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View Sample Pages : Abilene Reporter News, September 13, 1944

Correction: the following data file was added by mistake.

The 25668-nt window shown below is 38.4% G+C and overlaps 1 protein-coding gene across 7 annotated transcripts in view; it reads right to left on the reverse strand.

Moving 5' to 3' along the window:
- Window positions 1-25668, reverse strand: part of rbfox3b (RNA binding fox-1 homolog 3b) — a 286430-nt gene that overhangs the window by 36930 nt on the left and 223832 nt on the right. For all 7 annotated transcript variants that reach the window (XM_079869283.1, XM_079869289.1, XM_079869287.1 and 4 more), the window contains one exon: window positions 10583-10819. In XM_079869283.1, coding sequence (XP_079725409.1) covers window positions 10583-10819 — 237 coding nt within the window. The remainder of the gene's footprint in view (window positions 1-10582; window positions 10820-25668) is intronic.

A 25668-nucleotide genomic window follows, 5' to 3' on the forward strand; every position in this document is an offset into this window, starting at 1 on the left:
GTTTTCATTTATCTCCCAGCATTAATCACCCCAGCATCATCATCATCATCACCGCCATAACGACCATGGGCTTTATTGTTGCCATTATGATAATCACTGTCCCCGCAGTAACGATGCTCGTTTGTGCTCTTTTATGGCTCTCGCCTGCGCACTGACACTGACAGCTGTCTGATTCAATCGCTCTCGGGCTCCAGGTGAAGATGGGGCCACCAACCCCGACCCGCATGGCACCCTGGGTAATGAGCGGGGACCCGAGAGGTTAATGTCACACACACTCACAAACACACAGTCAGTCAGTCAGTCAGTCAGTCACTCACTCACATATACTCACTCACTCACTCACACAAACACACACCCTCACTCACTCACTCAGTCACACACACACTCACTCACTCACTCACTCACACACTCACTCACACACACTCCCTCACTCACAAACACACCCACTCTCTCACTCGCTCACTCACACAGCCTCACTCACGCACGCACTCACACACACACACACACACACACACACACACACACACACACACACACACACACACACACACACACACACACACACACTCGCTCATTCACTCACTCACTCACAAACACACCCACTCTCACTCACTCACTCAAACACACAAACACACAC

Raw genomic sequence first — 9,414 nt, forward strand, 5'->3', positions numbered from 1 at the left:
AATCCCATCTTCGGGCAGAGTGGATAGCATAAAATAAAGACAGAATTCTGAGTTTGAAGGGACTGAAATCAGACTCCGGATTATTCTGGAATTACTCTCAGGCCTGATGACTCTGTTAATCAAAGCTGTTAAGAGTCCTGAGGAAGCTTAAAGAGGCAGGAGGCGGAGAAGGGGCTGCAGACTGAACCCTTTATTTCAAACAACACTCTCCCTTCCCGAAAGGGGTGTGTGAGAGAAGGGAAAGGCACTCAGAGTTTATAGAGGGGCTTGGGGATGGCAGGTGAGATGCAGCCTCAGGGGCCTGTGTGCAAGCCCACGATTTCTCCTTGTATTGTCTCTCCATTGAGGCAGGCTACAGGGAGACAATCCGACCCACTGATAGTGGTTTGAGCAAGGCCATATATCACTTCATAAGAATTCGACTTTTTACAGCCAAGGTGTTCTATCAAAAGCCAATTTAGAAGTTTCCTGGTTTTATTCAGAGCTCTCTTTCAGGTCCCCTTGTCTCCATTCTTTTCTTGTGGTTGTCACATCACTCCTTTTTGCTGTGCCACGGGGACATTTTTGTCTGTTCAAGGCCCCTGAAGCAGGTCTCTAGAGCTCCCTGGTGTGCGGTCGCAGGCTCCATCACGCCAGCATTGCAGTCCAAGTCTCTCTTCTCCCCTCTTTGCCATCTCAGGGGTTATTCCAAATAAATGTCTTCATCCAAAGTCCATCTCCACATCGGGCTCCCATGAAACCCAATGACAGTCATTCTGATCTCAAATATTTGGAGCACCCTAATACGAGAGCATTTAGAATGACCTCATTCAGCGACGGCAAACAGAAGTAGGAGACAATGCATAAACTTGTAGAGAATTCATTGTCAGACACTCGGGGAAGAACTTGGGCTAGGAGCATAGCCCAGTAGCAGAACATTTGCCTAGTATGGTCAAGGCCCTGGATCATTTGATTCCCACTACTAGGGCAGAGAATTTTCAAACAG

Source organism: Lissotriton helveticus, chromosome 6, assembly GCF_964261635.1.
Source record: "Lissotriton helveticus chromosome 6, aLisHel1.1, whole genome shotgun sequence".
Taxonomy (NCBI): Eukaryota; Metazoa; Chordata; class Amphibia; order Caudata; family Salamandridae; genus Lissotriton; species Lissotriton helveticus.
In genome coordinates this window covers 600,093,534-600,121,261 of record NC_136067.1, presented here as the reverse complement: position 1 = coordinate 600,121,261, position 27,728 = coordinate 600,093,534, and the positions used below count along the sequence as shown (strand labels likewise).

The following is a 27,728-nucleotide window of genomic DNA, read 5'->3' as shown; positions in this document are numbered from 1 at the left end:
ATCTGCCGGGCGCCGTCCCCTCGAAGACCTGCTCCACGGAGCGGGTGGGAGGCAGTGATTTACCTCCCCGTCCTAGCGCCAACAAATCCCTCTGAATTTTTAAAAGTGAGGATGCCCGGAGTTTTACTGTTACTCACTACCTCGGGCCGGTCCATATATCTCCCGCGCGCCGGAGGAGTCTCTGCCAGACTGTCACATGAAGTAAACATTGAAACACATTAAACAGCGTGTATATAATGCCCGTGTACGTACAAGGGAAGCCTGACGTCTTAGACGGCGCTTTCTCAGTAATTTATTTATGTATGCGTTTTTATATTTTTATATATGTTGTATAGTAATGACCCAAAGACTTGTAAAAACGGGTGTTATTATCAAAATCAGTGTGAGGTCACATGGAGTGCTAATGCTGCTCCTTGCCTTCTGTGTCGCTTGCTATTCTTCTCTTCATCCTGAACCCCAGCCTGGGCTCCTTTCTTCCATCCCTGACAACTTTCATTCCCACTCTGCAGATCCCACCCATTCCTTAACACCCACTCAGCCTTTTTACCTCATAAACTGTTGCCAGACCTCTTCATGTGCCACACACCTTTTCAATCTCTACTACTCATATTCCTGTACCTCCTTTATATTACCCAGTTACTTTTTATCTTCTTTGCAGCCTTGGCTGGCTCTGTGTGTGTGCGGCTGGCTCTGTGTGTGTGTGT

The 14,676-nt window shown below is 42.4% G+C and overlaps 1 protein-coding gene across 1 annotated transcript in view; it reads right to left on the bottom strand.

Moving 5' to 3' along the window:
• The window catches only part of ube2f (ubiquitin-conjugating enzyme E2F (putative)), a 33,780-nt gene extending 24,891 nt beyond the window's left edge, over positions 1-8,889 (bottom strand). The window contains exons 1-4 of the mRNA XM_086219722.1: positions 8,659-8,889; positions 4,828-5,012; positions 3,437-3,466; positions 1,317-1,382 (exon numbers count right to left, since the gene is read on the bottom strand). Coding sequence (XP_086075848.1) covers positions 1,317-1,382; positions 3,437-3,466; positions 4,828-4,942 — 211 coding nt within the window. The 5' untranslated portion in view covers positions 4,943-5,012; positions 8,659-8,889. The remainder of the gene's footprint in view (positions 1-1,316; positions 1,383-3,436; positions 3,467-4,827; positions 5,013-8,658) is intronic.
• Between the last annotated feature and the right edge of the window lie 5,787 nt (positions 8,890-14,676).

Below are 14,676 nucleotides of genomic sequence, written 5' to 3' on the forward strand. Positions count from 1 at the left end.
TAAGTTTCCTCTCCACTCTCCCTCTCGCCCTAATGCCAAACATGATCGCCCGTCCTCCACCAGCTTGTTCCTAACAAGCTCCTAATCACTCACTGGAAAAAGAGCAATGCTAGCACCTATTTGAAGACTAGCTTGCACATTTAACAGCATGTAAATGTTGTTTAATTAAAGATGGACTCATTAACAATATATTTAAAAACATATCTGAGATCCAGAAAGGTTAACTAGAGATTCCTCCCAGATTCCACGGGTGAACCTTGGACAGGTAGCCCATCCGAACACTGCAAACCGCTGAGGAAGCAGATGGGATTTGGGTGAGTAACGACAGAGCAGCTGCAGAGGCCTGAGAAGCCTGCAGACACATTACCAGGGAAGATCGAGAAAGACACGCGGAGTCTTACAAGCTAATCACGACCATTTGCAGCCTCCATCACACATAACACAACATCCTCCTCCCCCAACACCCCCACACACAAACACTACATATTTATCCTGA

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Abilene Reporter-News, The (Newspaper) - September 13, 1944, Abilene, Texas Carry War Onto 'Holy Soil' of Hitler's Reich at Two Points; U. S. Warships and Planes Scourge Palau and Celebes in Pacific Abilene Reporter OR WITH OFFENSE TO FRIENDS OR FOES WE SKETCH YOUR WORLD EXACTLY AS IT STORIES IN COLUMN 1, 2 and 4 MDBMNG .VOL. LX1V, NO. 87 A TEXAS NKWSPAPIB ABILENE, TEXAS, WEDNESDAY MORNING, SEPTEMBER 13, 1944 PAGES Associated Prea (AP) t'niicd Pros fVf.j PRICE FIVE CENTS FDR Dem s Tak ver 1st'Army'East ,0f Eupen and frier LONDON, Wednesday, Sept. 13 America First army carried the war onto the "holy soil" of Hitler -Reich for the second time.in 24 hours Tuesday, driving a six miles eastward" beyond the Belgian border city o Eupen and plunging into the Nazi homeland against rela tively minor resistance. This second penetration of Germany was 65 miles nort and slightly west of the invasion pathway northwest o Shvierwith other First army units blasted into Germany Mon day evening from Luxembourg. Other American forces were at the German border at a third poiu massed in Luxembourg within a mile of the Siegfried line, and Gen Dwight .D. Eisenhower, advising inhabitants of the Nazis' Ruhr an Rhirieland border regions to evacuate immediately, announced that "th of Germany is about to begin." Southward in France the American Third army hammered ou new bridgeheads across the bloody Moselle river, cracking the Nazi powerful defenses and at one point between Nancy and Pont-a-Mousso forcing a full-scale German withdrawal. Far back of these. blazin battle lines British troops with the Canadian army captured the long invested and important channel port of Le Havre. The invasion nf Germany from Eupen was 10 miles south and slightly cast of Aachen. Tliouirli this reputedly is one of the most heavily-guarded zones of the Siegfried line, first indications were that the Yanks made their move against only moderate re- sistance from a scattered series of strongpoints rather than from a consolidated string of defenses. Both here and in the Trier region to the south the Allies wer Amoving into Germany over routes taken after the 1918 armistice whci the occupation forces'marched in. The Americans then moved throuel which was. headquarters of the .Second division, and_ the Brills] marched eastward The second penetration of- German soil was made by armorei elements of Gen. Courtney H. Hodges First' army. Associated Fi'es m correspondent William Smith White disclosed tonight in a dispatcl datelined "with armored forces of the First U. S. army in Germany." There was little news of the force which had made the first Invasion near Trier, northeast of Luxem bourg, beyond the early 'announce ment that It had fought its way t- least five miles into Hitler's "Holi Soil." After this first invasion was madi at p. m. Monday, the sccoru force "broke into Germany at p. m. White wrote from the front. Strong American tank force: drove in from the Wesi, the tration being described as "recon- naissance In force." There were medium tanks, rnfantry and engi- neers under command of Lt. Col William B. Lovelady of Soddy Tenn.. all moving swiftly on a daj of brilliant sunlight nnd weather ideal for Allied planes. In an earlier dispatch from Eupen five miles from the German border White had told of the old. hostile attitude of the citizens of that town. Although Eiipen appears Belgium on most maps, it is in section officially attached by the Nazis to Germany after their con- quest of 1940. White said the pre- dominant language in the town was German. "For the first time since the invasion licpan we got none of (he howling: welcome to H-Iiicli we had become so accustomed nil across France and lip caid. met no outright or See GERMANY, PR. 2, Col. 4 Allies f. LONDON, Wednesday, Sept. Moscow radio announced today that an armistice has been concluded with Romania, with Rus- sia, brent Britain and the United States signing on behalf of all the United Nations. 3 The broadcast, recorder! by the Soviet monitor, said that U. S. Am- bassador W. Averlll Hnrriman, Brit- ish Ambassador Sir Archibald John Clark Kerr and Soviet Foreign Com- missar Molotov participated in the which were conclud- "ed yesterday. Devails of the terms were not made known Immediately but were expected to be announced later to- day. Hake Named Texoma WASHINGTON. Sept. The scnyie voted today to give the name "Lake Texoma" to the lake formed by the Denison dam on the -Red river between Oklahoma and The bill now soes to the house. UP FRONT WITH MAULDIN "Go ahead, Willie. It va don't bust U ya'll worry about It all MOTOR SHOT AWAY FROM YANK B-26 propeller still turning, one motor of this B-2G Marauder bomb- er of the U. S. Army 12th air force plunged earthward after a direct hit by an 88 mm. Flak shell during an attack on the enemy in Toulon harbor, southern France. Plane crashed a lew moments after photo was made, (AP Wirephoto From Army'Air Our Airmen Bag 105 Nazi Planes LONDON, Sept. em- lattled luftwaffe rose up again to- day for another fierce battle with Imost strongly escorted U. S. heavy bombers, striking at oil and ndustrial targets in the reich for he fifth straight day, and again he American fliers inflicted a heavy oil on the Nazis' dwindling air orce. A communique later tonight announced 105 enemy planes were hi the air Rancher Named In U. S. Charge Byron Elliott, prominent Albany ranchman, was charged yesterday n federal court here with attack- ng Richard Dyess, chairman of Albany draft board 1, Aug. 20, be- cause of the induction into the armed forces of his son. Following a hearing belore U. S. Commissioner Ida M. James. El- lott was released on bond. Charges were filed by an FBI igent. It is OH record that Elliott's son, li-evious to entering service In 1942 lad been wearing a brace but his physical examination. tie is now serving overseas with he air forces. Dyess. father of Col. Richard Dyess, hero of Bataan killed sev- ral months ago in California, suf- ered a broken nose, two cracked ibs and bruises. In Armed Services WASHINGTON, Sept. merica's armed forces now total 1.800.000 men and women, Col. rancls V. Kessling told a house lilitnry subcommittee today. The Army has about id the Navy, the Marine corps and oast Oimrd. The Army wants lo keop its rcngth at ic selective service nide testified, lie Navy proposes to increase its ver-all figure to by next unc as the Pacific war expands. and 26 on the the Nazis a loss of 280 planes in the last two days during which the German force has chosen io hislt its carefully hoarded fight- ers for an all-out defense of the fatherland. The Americans also suffered heavy bombers and 17 fighters, bringing the two day cost of battle to the U. S. air force to 91 Fortresses and Liberators and 46 fighters. Pilots said the German planes were not as numerous as yesterday, and some of the American attackers encountered none at all. But where the Germans chose to make a stand they appeared in larger formations than usual. One fleet of bombers was set upon by 200 German fighters at one time. The American heavies, how- ever, were accompanied by more than 700 fighters and given close protection. The Britain-based Plying Fort- resses anrl Liberators attacked oil plants at Ruhland, Bnhlcn. Magde- burg, Bmx, Hemminpsfsrit. Misbnrg, an ordnance depot at FricdrichRtadt nnd an engine plant at Kiel. Even before they returned, a great force of RAF Halifaxes blasted other synthetic oil at Scholven- Buer and Wanneeickcl, also in the The RAF daylight attack was de- scribed as "in great with excellent results. While American and Britain-based planes were Mast- ins: the Reich, Son Italy-based heavy bombers of the U. S. 15lh air force attacked the Wasser- bcrg factory at Him, where the Nazis are building their new jet-propelled planes, and an air- drome at I.cchfcld where many of these planes have been seen. Other Mediterranean based bombers struck (he Attach en- ginc factory near Vienna, In direct support of Allied ground j troops fighting their way Into Gcr- many. 150 Britain and France-based Marauders nnri Havocs dropped j I more than 200 tons of bombs on anti-tank traps and troop shelters at Scheld, 32 miles south of Aachen. Big Guns of Battleships Rake Palau By The Associated Press Two Japanese held Palau and the might of American warships and planes in new crushing raids that carried through Monday, and a third, Hal- mahera, was smacked hard. Palau was hit by battle- ships, cruisers and carrier- based bombers. Selebns airdromes were drenched by a record 202-ton bomb load by the planes ol General MacArthur. Additionally MacArthur's planes on Sunday sank a freighter and forced another on the beach off Celebes as the to- tal load of bombs dropped there rose lo 580 tons in four consecu- tive day? Three more snips were sunk or off Ceram in the Dutch East Indies. Allied troops In British New Guinea killed 504 more Japanese troops, captured 116 and liberated 25 Tlie heavy attack on Palau may br. the prelude to invasion. Sixteen inch shells whistled shoreward into gun emplace- ments, coastal defenses and buildings as 120 tons of aerial bombs plummeted down on the hapless defenders. The hub of the Palau group's de- fense, Pcleliu and Babelthuap, got the brunt of this new and devastat- ing attack launched by Adm. Ches- ter W. forces. Rocket planes, shooting 150 rock- ets into the Japanese, added to the destruction. It Is possible the carrier planes used in this blow were the same as those that Japanese ship- ping on Mindanao. In the Philip- pines attack, American surface craft and carrier planes knocked out 89 Japanese ships and 68 .Japanese planes Friday. Palau is GOO miles from Mindanao. Rough and tumble Adm. William F. Halsey's Friday raid on the Phil- ippines may have cost the Japanese much more than the shipping, planes and men lost. The big con- voy, caught and sunk off Surigau, northeastern Mindanao, prob- ably was loaded with lumber, badly needed by the Japanese. That area of the Philippines is Japan's prin- cipal source of timber. Likewise, the sinking of 32 loaded coastal ships in Hinatuan bay must have cost Japan much iron for that section of Mindanao produces a lot of Japan's iron supply. The Pacific fleet headquarters' mention of battleships in the new blows against the Palau group brings to mind that these modern surface craft were employed simf- larily just before the invasion of Guam. KED PATROL CROSSES BORDER Russian patrol units were back, in their own lines after an expedition into East Prussia across the Scsupe river Above Warsaw a Russian army drive plunged into the outskirts of Lomza (B) in the offensive toward lower East Prussia. Germans Told to j'mplify Funerals LONDON, Sept. Dr. Paul oseph Goebbels, Germany's total obllizatlon director, has pn.wcd ong word that Germans must .Min- ify their funeral was announced today. New funeral reKulatlons published the newspaper national Xcitung ghten restrictions on (iinernls nnri ath notices and cut the ration lowances of black cloth lor moitrn- Navy Reports Loss of 29th Submarine WASHINGTON, Sept. Another American been last from the underscas fleet which has whittled the Japaiio.se carco-carryinp strength down to the point where sampans and barpcs now must be used by the enemy to move sup- plies and men. The loss, the 29th submarine since the war started, was announced by the navy today without any details. However, she presumably wns last, assigned to the; campaign against shipping in Japanese waters. Waitress Is Charged With Cashing Checks From Two Soldiers Charges' of cashing allotment! ;hecks from two men in the armed forces were filed in federal court here yesterday against Mrs, L. J. Vlbbard of Sweetwatev, for several months employed in an Abileijc caffi. She was being held in fhc rounly jail, Sweetwater last, night, in lieu of bond. Charges were filed here by an FBI agent, Mrs, Vlbbard, it is alleged, wns> married by common law to L. Vibbard in 1937, and the couple Drive Reported LONDON, Sept. of Lomzft, guardian of the southern approaches to East Prussia, appear- ed imminent tonight as the Rus- sians announced improvement of their positions south and southwest of that beseiged Polish city, while the Germans declared sifiantic Red armies had begun the supreme drive aimed nt breaking through the north Polish front. The Soviet communique, one of the shortest in months, tofil merely of (aldnff some addition- al towns near Lmiua, from which Hie Red army was only 2 J-2 miles distant Monday niffhf, and tnlil of n drrprr penetration into Hunparian- Iiclil Transylvania in coopera- tion with the Romanian army. H was silent rnnecrninp such a Rrcal norfhern offensive as Ihc Germans described. If such a new ail-out tunlly was in progress, Russian si- lence would not. be unusual, Mos- cow usually delaying such an- nouncements miMJ it haft solid and ;enernl gains to publish. The German DNB agency said violent Russian attacks were launched east of Warsaw and northeast of Russian-captured Os- troleka in the direction of the Ger- man frontier, apparently meaning East Prussia, which the Russians innounced early Tuesday had linen jenetrated by Hod army patrols. Other German broadcasts told of leavy fighting west of strategic, road junction guarding the southern approaches to East Prussia 20 miles away. The Russians Monday announced capture of positions within '2 1-2 miles of Lomza, but. tonight sa only, "south and southwest of T.om- za our troops fought engagements with the enemy in which they im- proved their positions ami captur- ed several populated places." Pros Seat Strong Dallas Delegation DALLAS, Sept. stale Democratic convention recess- ed until 9 n, m. tomorrow, after It become apparent it could not complete Us business without going on into the night. DALLAS, Sept. pro-Roosevelt Demo- crats won another favorable record vote tonight in the state Democratic convention, and uproariously took control in their battle to clinch this slate's vote for Roosevelt and Truman. They succeeded by a vote of 799 and 9-140 io 769 and 131-140 in sealing the 100-strong Dallas county delegation favorable to their cause. It was the second test vote on the question. By a howling voice vote a few minutes later the con- vention named Robert W. Calvert of Hillsboro, former speak- er of the House of Representatives, as temporary chairman and keynoter. The executive committee had recommended Mark McGee of Fort Worth for the post. The victorious pro-Roose- velters then hit the high road on the explosive electoral question. Upon motion of Thomas L. Tyson of Corslcana, it voted for the appointment of committee on presidential electors. It was the first step hi their plan to undo the work of the May 23 regular state convention, which named electors only condition- ally bound to vote for the na- tional party's nominees tor pres- ident and vice-president. Calvert told the cheering conven- ,lon that his pi unary objective vould be to make sure Texas Dem- ocratic electors voted for Franklin D. Roosevelt, nnd Harry Truman. "I do not have time to present n ceynote Cfilvcrl cried, "but I do not intend to defend a funeral address for the candidacies of Roosevelt and Truman." "I am glad that Coke Stevenson s lie added, "We expect Turn to page 3 for photo and side story on convention. W. CALVERT Demo Chairman to get along with him, but nt the same time this convention will car- ry out its purpose of replacing elec- tors previously named." Calvcrt announced that pro-; Roosevelt delegations from El Pn.soj and Harrison ccunties would find j scats when they returned after an j hours recess. By voice vote, the J lommy Dorsey Billed in Fight LOS ANGELES, Sept. vote, convention accredited them. The ex- cvjtive committee had recommend- ed that nntl-Rooscvclt delegations .roin those counties be seated. In llic first test, (if slmiRth, prn-Ronsnvrlt forces prevailed by a vntr or 80S and 57-70 to 774 and 1.1-70. It was announced aflcr a lonp, stubborn, battle in whirl! llin roll call was de- layed by heated challenges and Jonp arguments. Immediately there were indica- tions that while the battle of the electors lias conclusively to the pro-Roosrvrlt forcer, -so fpr as the ccnventloii i.s concernwl, n court tc.st looms. Lloyd Prim of Fort Worth, a spokesman Eor the anti-Roosevelt faction, said: "Our position is lhat this convention utterly lias no h'Ral or moral authority whatever lo set aside the electors duly iiume'I by thp May convention. "Our pcsition is that any action See DEMOS, Pp. 2, Col. 1 ABILENE COLLEGES-SHIFT INTO GEAR FOR'44 TO McMurry college classes begin work today, Abilene Christian col- i legc completes its regular reglstra- lion period, and Hardin-Simmons hod three children. According to the FBI agent's report, she was; laimchcs lts ns the married to Jame.s Hope without: thrce local collegrs sWlnB Into lhclr obtaining divorce and to have; 1944-45 later married Cpl. Robert E. formerly stationed at Cnrnp Bnrk- cley, also without divorce Until Friday she wns working Abilene and is reported to have cashed at least six allotment checks. "We will not pro.scr.ute her for bigamy if she is prosemrrrt In fed- eral court for cashing the checks. In the event she Is not, we shall piosecutc her for County Attorney Charles Nunn of Swect- wnter stated yostcrdny. Dean W. n. McPanlel of Mo- Ufurry said last nlslit rcfiistra- tion was "us gond as we expect- upwards of 10ft freshmen and about 75 uppcr-classmrn enrolling for regular wnrh. Ita .saij] IIP regis- trations this week (o boost the total considerably. and sinking of hymns. At to- nipht tlic formal reception for .stu- dents is scheduled for the rock par- den. Hardin-Simmons officials report- ed indications point to enrollment n.s large, if nof larger, than last j ycnr. Freshmen English tests were given yesterday, with 142 Rirls nnd 34 boys participating, tne largest number of girls in history for the his actress wife, Pat Dane, together with Allen Smiley, movie director, wrre Indicted toclny by the county Rrrmd jury on chnrse.s of assault with a flrndly weapon likely to do Rrrat bodily hnni) to Actor Jon Hall nnd Eddie Norris. during a fight in the Don-oy apartment last Aug. 5. The indictment, containing two counts of felonious assault against the hfindfjomr husband of Act- ress Frances Lanpford. and Norrls. screen net or. and former husband itf Ann Sheridan, wns returned-af- ter an nil-day session during which !1 called. None nf the defendant were in the ro'.irti'nom v.'hc nthe indictment u-ns hrmrirrl to Superior Judge Cle- men' N'yr. who .set bail at ea'-h. Their attorneys announced they would surrender them for arraign- ment ThurpcUiy morning. Hnll. almost'completely recovered from his wounds, which were inflict- f-d about his head nnd face, was be- fore the jury for more than nn hour. Bulgar King Flees LONDON, Sept. Ths Budiipr.st radio quoted Ankara re- ports toninht ns saying that young Kinc Simeon of Bulgaria and the quern mother have fled through Turkey to Syria. The Weather AIIII. KM: AM> WIIST Wnlnrsday IIKIMKTMK.VT OF rO.IIMEItrJ! EAST AND VICINITY: TTAAS: Fair and Seniors, juniors and sophomores of HSU register today nnc, freshmen The year's opening chapel will be j Thursday. I-YcMimen held eonfcr- held this morning, with Dr. Harold j finces with fnciilty members Turs- G. Cookc. president, meeting the (jny afternoon and mapped tenta- studenls. Customnry ceremonies will be held, with reading or scripture Sec COLLEGES, PR. 2, Col. 3 Tlirs. Mon, P.M. fil 70 SI 73 If. lil MII anil lllcli nsl Itt Hanstt Snnrhr (lih mnniln Sunset (onlfilil; M' ;